In ceremonies held Feb. 16, 2011, Lockheed Martin and Army representatives marked the delivery of the 1,000th Lockheed Martin Apache Modernized Target Acquisition Designation Sight/Pilot Night Vision Sensor (M-TADS/PNVS) system to the U.S. Army.
Industry descriptions identify M-TADS/PNVS, also known as Arrowhead®, as “the advanced electro-optical fire control system that Apache helicopter pilots use for safe flight in day, night or adverse weather missions. M-TADS/PNVS’ advanced technology improves system performance by more than 150 percent…”
M-TADS/PNVS modular architecture accommodates a field-retrofit from the predecessor TADS/PNVS to the new configuration on current AH-64D “Block II” and next generation “Block III” Apache attack helicopters.
In a teleconference with senior U.S. Army leadership and Lockheed Martin program officials, David Belvin, Lockheed Martin Director of Apache Programs pointed to M-TADS/PNVS as a “world premier rotorcraft targeting and piloting system, which has been in service with the U.S. Army since 2005 on the AH-64 Apache helicopter.”
“M-TADS/PNVS employs state-of-the-art forward looking infrared sensors to provide Apache pilots with enhanced image resolution, giving aircrews the benefit of significant standoff range and unrivaled targeting capabilities,” he said. “Arrowhead has proven itself in combat in Iraq and Afghanistan during nearly 462,000 flying hours. It has installed trust in our soldiers who fly and fight it and in the aircrews who have been able to maintain a 99.2 percent full mission capable rate with the system.”
He noted that additional system upgrades in early development include a low level light camera upgrade for the PNVS with imagery blended with that of M-TADS to “greatly increase the pilot’s situational awareness, enabling greater mission success and crew safety…”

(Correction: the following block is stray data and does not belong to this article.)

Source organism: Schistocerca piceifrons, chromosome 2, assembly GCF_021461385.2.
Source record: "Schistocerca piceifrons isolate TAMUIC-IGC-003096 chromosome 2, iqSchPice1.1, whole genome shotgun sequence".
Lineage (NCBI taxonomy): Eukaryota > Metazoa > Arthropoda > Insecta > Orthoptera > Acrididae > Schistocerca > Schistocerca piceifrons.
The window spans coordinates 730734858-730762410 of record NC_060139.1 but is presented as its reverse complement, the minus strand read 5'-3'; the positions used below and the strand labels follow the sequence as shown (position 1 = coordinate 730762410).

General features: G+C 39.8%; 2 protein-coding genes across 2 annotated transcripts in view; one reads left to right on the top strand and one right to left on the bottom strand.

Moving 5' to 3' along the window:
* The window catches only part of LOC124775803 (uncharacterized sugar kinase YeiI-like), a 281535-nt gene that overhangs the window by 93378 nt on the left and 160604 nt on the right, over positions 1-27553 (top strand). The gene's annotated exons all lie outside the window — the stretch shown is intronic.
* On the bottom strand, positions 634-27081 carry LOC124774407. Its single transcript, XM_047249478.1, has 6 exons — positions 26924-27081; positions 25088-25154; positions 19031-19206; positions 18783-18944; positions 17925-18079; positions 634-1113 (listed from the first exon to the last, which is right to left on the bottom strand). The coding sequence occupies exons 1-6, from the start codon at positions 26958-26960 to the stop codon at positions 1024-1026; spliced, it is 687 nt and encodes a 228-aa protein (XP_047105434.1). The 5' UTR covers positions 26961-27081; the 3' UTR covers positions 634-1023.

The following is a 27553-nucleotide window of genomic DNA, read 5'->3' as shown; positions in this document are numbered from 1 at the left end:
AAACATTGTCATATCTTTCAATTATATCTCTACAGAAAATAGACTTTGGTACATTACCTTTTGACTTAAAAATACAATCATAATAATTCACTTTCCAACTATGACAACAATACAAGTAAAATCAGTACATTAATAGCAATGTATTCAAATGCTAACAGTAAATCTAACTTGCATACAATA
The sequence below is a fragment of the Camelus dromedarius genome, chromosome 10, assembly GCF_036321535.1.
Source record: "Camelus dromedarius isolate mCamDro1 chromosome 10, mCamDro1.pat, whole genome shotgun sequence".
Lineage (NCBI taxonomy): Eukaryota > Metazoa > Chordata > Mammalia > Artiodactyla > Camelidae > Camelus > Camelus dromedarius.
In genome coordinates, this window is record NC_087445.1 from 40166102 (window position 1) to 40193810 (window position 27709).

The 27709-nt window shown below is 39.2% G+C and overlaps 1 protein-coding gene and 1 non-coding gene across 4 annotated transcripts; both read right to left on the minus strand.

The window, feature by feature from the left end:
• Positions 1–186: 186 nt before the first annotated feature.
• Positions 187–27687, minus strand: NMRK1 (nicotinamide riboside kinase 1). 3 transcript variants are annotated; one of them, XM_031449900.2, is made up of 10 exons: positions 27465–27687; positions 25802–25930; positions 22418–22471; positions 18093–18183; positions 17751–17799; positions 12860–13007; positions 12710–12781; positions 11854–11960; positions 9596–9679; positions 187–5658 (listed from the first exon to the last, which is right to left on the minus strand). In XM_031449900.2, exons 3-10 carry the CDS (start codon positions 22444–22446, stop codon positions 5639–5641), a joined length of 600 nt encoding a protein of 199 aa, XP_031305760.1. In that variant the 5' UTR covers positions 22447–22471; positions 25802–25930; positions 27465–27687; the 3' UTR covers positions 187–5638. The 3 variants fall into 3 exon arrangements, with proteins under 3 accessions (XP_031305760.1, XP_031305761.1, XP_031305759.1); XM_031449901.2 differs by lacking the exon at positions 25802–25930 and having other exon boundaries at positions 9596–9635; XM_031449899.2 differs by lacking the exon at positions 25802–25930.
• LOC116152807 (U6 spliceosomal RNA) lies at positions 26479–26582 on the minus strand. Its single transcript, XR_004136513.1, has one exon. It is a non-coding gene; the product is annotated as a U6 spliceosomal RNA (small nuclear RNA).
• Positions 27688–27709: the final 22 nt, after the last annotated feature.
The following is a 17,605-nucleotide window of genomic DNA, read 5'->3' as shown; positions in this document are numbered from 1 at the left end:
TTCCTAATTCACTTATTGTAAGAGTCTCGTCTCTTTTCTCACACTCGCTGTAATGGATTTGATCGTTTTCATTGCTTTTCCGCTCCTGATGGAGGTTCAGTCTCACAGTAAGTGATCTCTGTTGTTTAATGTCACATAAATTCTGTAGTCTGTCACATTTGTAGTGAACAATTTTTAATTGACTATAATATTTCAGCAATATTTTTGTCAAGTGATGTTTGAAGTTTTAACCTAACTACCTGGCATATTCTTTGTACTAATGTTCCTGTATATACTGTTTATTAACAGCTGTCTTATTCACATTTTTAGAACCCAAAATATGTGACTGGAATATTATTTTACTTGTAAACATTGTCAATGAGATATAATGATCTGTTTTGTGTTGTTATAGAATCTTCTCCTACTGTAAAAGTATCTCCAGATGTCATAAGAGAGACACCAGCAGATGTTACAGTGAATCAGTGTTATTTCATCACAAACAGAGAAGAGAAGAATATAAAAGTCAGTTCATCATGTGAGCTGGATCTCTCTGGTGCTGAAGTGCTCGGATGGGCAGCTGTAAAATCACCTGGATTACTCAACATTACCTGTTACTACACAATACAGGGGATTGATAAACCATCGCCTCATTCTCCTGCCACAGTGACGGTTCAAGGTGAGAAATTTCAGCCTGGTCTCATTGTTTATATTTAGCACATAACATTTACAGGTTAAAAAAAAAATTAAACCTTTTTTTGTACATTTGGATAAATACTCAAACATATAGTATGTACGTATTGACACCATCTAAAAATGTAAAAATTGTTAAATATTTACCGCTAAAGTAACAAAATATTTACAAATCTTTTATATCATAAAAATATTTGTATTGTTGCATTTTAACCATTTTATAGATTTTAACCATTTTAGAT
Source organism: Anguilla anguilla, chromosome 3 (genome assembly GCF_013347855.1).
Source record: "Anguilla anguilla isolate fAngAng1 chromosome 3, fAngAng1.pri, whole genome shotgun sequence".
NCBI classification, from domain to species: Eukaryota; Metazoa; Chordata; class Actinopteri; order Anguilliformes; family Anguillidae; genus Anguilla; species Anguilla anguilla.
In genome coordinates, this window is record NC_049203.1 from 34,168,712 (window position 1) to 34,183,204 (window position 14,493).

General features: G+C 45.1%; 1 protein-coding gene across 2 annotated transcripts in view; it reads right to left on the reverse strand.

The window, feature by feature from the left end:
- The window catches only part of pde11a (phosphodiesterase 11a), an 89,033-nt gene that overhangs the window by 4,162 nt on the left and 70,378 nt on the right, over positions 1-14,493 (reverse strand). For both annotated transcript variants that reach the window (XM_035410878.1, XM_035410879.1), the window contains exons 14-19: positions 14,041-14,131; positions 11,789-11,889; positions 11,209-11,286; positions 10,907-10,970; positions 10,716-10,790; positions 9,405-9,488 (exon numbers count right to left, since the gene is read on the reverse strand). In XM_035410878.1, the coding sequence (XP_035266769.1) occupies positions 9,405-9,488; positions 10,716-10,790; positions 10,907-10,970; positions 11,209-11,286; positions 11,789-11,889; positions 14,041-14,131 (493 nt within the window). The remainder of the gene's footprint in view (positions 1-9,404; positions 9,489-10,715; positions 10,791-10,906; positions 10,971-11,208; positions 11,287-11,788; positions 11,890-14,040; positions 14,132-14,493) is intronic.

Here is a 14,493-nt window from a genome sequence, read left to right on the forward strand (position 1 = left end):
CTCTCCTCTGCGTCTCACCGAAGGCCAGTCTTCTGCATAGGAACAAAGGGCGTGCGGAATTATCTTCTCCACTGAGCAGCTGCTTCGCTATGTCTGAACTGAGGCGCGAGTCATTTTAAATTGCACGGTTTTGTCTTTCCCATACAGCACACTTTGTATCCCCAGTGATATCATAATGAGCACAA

Col. Shane Openshaw, U.S. Army Project Manager, Apache Attack Helicopter, reflected on his personal involvement with the M-TADS/PNVS program, beginning with acceptance of the first unit in May 2005, acceptance of the 500th unit in October 2008, and the 1000th unit milestone.
“In that time span a lot has happened,” he said. “When we put the first unit on the first aircraft and deployed that company and that battalion to Iraq the system was immediately recognized as a ‘game changer’ in terms of the additional capabilities that it gave the Apache crews in support of the soldiers on the ground. And it became immediately apparent that accelerating that capability to the field was of paramount importance to the Army. The Army committed…came to the table and accelerated the program. And the team here stepped up and met their end of the bargain too. And they have been pushing that capability out very effectively and very quickly since we began delivering unit number one.”
“Our retrofit effort on the Longbow fleet will be complete this summer,” he added. “What I mean by that is taking kits out to the field and applying them to [Apaches] that are already in the field will be done. We will still be producing them and every Longbow Apache that comes off the remanufacturing line of the new build aircraft will be also equipped with M-TADS/PNVS. And we will be completely ‘M-TADS pure’ within the next couple of years. That’s an incredible statement about the team’s commitment in stepping up and getting things done.”
Openshaw emphasized that an important aspect to the program is that it “balances sustainment effort with a modernization effort. What I mean by that is that Dave [Belvin] talked about the readiness rate and the reliability and the O&S [operations and support] cost reductions that have resulted from this program. And that really falls into the realm of sustaining these aircraft and keeping them ready. But coupled tightly with that is the additional capability that comes with the sustainment program – and that’s modernization. Everything that we are doing on this aircraft to date is a balance between those two key efforts of sustainment and modernization.”
Noting that the M-TADS/PNVS had upgraded “the night side” of the system, the Army PM emphasized the fact that the Army is “still living with ‘70s technology in the ‘day side’ of the nose that essentially makes it very difficult to sustain the aircraft. And we are looking at an inability to support this for [many] more years. So, as we look to tackle those problems from a sustainment perspective – we are designing out obsolescence and designing in reliability and maintainability – we are also looking to take advantage of new capabilities that are on the market…to really bring what I would characterize as ‘the next game changing capability’ that will be incorporated into the Apache fleet.”